Law360 (March 31, 2020, 7:08 PM EDT) -- A Pittsburgh-area shopping center said it could fold under the strain of coronavirus-related business shutdowns if Wells Fargo and a Starwood Property Trust subsidiary follow through on an "outrageous" threat to seize the rent payments being submitted by the strip mall's tenants, a federal lawsuit said Monday.
North Hills Village LLC, which operates the 600,000-square-foot shopping center in Ross Township, Pennsylvania, said loan servicer LNR Partners LLC had demanded a "cash sweep" that would divert all the rent payments from North Hills Village tenants directly to LNR and Wells Fargo to service a loan with a final payment due in December 2021.
"Without a legitimate legal basis to do so, defendants seek to deprive North Hills Village of funds necessary for the operation and continued vitality of the shopping center," the complaint filed in the U.S. District Court in Pittsburgh said. "Defendants' outrageous actions — in the midst of a global pandemic and financial crisis — jeopardize the ability of North Hills Village to operate as a going concern."
North Hills Village claimed that LNR and Wells Fargo had breached their loan and cash management agreements, and sought an injunction stopping the cash sweep and a declaratory judgment from the court that the demand was improper, since the mall had fixed the potential vacancy that triggered the rent grab.
The mall had gotten the underlying loan from JP Morgan Chase in 2016, and JP Morgan gave LNR and Wells Fargo the rights to service the loan, the complaint said. Under the loan and cash management agreement, tenants' rent is put into a "lock box" account with Wells Fargo, and is then used each month to pay back the loan, fees, taxes, insurance and other expenses, with any remainder used to maintain and operate the shopping center.
According to the complaint, the lease for one of the major tenants, Burlington Coat Factory, was soon to expire, so North Hills Village said it informed LNR and Wells Fargo that it was negotiating a new lease. The companies agreed to a five-year renewal with a "modest rent reduction," and submitted the proposed agreement to LNR and Wells Fargo for review and approval in early February.
Despite approving Burlington's lease renewal, LNR said the expiration of Burlington's lease triggered the cash sweep provision in the loan agreement, through which all the money in the lock box account would go to LNR and Wells Fargo starting April 1 instead of any excess going back to the shopping center, the suit said.
The lawsuit said the cash sweep would be especially damaging in a time of state-ordered shutdowns of nonessential businesses and stay-at-home orders to prevent the spread of the COVID-19 coronavirus.
North Hills Village tenants include Petco, Target and a Kuhn's supermarket, all among the "essential businesses" allowed to stay open under Pennsylvania Gov. Tom Wolf's closure orders. But the shopping center argued that it was in danger of shuttering completely if it couldn't pay its other bills with its share of the rent.
"If a cash sweep is implemented and North Hills Village is deprived of all further distributions of the North Hills Village funds until the end of the loan agreement, the North Hills Village Mall itself is in jeopardy of failing and North Hills Village will be forced into default under the loan agreement due solely to the draconian and punitive actions by LNR and Wells Fargo," the complaint said.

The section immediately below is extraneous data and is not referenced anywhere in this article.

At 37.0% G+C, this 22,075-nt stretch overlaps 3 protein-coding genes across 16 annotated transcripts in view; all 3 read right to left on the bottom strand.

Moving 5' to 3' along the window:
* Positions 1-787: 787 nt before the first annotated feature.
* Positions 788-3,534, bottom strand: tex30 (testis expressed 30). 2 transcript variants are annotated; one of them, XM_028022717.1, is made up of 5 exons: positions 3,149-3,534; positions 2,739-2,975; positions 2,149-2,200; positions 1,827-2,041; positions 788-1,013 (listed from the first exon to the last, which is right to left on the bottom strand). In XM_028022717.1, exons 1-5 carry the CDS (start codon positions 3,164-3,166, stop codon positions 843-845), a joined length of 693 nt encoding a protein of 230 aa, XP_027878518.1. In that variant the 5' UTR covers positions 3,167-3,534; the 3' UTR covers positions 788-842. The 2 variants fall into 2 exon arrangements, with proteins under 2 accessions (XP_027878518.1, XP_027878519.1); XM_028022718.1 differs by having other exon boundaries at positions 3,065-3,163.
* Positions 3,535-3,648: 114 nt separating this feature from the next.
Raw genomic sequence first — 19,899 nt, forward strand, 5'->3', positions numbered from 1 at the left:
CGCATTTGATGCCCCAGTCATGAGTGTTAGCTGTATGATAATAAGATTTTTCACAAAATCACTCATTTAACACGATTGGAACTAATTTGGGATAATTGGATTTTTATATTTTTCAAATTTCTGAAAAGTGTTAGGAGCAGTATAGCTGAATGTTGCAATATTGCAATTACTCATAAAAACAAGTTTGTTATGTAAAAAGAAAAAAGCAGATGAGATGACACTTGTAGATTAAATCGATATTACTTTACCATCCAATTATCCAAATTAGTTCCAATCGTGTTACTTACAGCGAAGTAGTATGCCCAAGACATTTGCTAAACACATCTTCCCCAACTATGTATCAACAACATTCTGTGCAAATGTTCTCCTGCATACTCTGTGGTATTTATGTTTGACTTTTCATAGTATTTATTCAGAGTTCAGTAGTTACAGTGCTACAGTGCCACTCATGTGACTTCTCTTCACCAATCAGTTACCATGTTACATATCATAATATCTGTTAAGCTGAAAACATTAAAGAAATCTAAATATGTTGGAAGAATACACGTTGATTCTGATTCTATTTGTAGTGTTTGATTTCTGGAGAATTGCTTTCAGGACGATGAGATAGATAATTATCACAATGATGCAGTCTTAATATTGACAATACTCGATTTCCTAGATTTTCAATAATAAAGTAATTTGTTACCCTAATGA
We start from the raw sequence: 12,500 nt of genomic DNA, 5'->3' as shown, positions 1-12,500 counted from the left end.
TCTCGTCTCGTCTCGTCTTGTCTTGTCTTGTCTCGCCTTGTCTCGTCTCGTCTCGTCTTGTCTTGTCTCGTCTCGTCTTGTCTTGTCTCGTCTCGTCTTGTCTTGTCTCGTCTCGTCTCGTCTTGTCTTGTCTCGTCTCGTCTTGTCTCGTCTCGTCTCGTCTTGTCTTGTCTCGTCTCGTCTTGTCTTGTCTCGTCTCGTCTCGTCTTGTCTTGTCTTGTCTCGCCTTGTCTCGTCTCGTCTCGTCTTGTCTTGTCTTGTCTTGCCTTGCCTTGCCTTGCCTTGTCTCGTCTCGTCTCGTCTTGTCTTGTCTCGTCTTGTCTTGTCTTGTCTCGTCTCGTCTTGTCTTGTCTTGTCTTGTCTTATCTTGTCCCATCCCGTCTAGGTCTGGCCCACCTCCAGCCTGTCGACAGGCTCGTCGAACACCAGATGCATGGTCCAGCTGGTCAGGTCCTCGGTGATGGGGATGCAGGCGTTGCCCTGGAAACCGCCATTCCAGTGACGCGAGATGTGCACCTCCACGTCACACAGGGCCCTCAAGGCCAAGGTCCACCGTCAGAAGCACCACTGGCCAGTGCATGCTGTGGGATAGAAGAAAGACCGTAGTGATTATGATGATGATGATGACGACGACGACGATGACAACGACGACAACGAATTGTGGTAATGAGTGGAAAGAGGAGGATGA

A temporary restraining order and, eventually, a permanent injunction would prevent such harm, the suit said.
North Hills Village argued in its lawsuit that it had fixed the expiration of Burlington's lease by getting a renewal and keeping that spot in the shopping center filled with a tenant, either of which should have averted a cash sweep under the loan agreement.
"LNR cannot approve the Burlington lease renewal and claim that the renewal it approved does not qualify as a cure for Burlington's failure to renew," the complaint said. "North Hills Village cannot put a replacement tenant in the Burlington space because Burlington has renewed. And North Hills Village cannot negotiate a new lease with Burlington (nor would it know what, if any, terms it could change to appease LNR) because LNR has approved the Burlington lease renewal."
LNR told North Hills Village on March 25 that it might stop the cash sweep if the shopping center could put up some extra security for the loan. North Hills Village said it has $2.6 million in a "rollover reserve account" with Wells Fargo that it could take $1.5 million from as security for the loan while maintaining more than the $1 million minimum in the account. But the suit said both LNR and Wells Fargo breached the cash management agreement when they refused to release the money.
Counsel for North Hills Village declined to comment Tuesday. Representatives of Wells Fargo and LNR's parent company, Starwood, did not immediately respond to requests for comment.
North Hills Village is represented by Mark C. Zheng, Daren S. Garcia, Joseph R. Miller and John M. Kuhl of Vorys Sater Seymour and Pease LLP.
Counsel information for LNR and Wells Fargo was not immediately available.
The case is North Hills Village LLC v. LNR Partners LLC et al., case number 2:20-cv-00431, in the U.S. District Court for the Western District of Pennsylvania.
--Editing by Jack Karp.
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